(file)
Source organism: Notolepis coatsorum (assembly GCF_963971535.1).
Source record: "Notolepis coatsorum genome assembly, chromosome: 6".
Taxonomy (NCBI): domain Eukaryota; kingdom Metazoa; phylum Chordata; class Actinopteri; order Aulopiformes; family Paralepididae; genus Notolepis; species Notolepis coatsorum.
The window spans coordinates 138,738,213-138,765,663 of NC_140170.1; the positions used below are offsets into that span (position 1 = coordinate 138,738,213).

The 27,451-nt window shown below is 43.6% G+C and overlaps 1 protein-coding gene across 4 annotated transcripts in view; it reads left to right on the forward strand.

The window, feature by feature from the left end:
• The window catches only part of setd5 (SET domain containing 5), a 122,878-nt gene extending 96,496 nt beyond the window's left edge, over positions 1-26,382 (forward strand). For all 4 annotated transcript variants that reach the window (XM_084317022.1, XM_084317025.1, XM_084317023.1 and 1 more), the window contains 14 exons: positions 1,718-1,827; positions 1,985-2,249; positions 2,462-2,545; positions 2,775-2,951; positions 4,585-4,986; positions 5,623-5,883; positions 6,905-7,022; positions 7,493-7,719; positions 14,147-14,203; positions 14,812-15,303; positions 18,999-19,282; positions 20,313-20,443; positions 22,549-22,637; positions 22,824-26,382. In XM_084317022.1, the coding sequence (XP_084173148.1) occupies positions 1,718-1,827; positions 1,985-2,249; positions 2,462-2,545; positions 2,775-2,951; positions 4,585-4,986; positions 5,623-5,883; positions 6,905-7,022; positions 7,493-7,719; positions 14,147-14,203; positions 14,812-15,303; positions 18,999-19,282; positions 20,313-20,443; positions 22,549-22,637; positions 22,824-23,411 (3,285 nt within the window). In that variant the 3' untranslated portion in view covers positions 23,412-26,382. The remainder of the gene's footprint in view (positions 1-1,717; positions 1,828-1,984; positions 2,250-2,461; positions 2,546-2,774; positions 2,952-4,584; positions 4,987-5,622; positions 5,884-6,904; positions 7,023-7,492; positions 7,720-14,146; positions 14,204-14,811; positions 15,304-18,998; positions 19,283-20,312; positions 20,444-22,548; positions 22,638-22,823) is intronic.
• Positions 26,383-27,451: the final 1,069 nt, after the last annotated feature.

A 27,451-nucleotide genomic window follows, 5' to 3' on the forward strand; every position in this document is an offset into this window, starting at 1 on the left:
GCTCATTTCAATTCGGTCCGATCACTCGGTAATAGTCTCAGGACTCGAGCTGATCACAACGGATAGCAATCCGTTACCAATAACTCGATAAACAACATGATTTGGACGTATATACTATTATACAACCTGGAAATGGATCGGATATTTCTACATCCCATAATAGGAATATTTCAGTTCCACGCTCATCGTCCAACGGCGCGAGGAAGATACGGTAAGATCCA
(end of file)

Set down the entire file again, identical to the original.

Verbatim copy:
Source organism: Notolepis coatsorum (assembly GCF_963971535.1).
Source record: "Notolepis coatsorum genome assembly, chromosome: 6".
Taxonomy (NCBI): domain Eukaryota; kingdom Metazoa; phylum Chordata; class Actinopteri; order Aulopiformes; family Paralepididae; genus Notolepis; species Notolepis coatsorum.
The window spans coordinates 138,738,213-138,765,663 of NC_140170.1; the positions used below are offsets into that span (position 1 = coordinate 138,738,213).

The 27,451-nt window shown below is 43.6% G+C and overlaps 1 protein-coding gene across 4 annotated transcripts in view; it reads left to right on the forward strand.

The window, feature by feature from the left end:
• The window catches only part of setd5 (SET domain containing 5), a 122,878-nt gene extending 96,496 nt beyond the window's left edge, over positions 1-26,382 (forward strand). For all 4 annotated transcript variants that reach the window (XM_084317022.1, XM_084317025.1, XM_084317023.1 and 1 more), the window contains 14 exons: positions 1,718-1,827; positions 1,985-2,249; positions 2,462-2,545; positions 2,775-2,951; positions 4,585-4,986; positions 5,623-5,883; positions 6,905-7,022; positions 7,493-7,719; positions 14,147-14,203; positions 14,812-15,303; positions 18,999-19,282; positions 20,313-20,443; positions 22,549-22,637; positions 22,824-26,382. In XM_084317022.1, the coding sequence (XP_084173148.1) occupies positions 1,718-1,827; positions 1,985-2,249; positions 2,462-2,545; positions 2,775-2,951; positions 4,585-4,986; positions 5,623-5,883; positions 6,905-7,022; positions 7,493-7,719; positions 14,147-14,203; positions 14,812-15,303; positions 18,999-19,282; positions 20,313-20,443; positions 22,549-22,637; positions 22,824-23,411 (3,285 nt within the window). In that variant the 3' untranslated portion in view covers positions 23,412-26,382. The remainder of the gene's footprint in view (positions 1-1,717; positions 1,828-1,984; positions 2,250-2,461; positions 2,546-2,774; positions 2,952-4,584; positions 4,987-5,622; positions 5,884-6,904; positions 7,023-7,492; positions 7,720-14,146; positions 14,204-14,811; positions 15,304-18,998; positions 19,283-20,312; positions 20,444-22,548; positions 22,638-22,823) is intronic.
• Positions 26,383-27,451: the final 1,069 nt, after the last annotated feature.

A 27,451-nucleotide genomic window follows, 5' to 3' on the forward strand; every position in this document is an offset into this window, starting at 1 on the left:
GCTCATTTCAATTCGGTCCGATCACTCGGTAATAGTCTCAGGACTCGAGCTGATCACAACGGATAGCAATCCGTTACCAATAACTCGATAAACAACATGATTTGGACGTATATACTATTATACAACCTGGAAATGGATCGGATATTTCTACATCCCATAATAGGAATATTTCAGTTCCACGCTCATCGTCCAACGGCGCGAGGAAGATACGGTAAGATCCA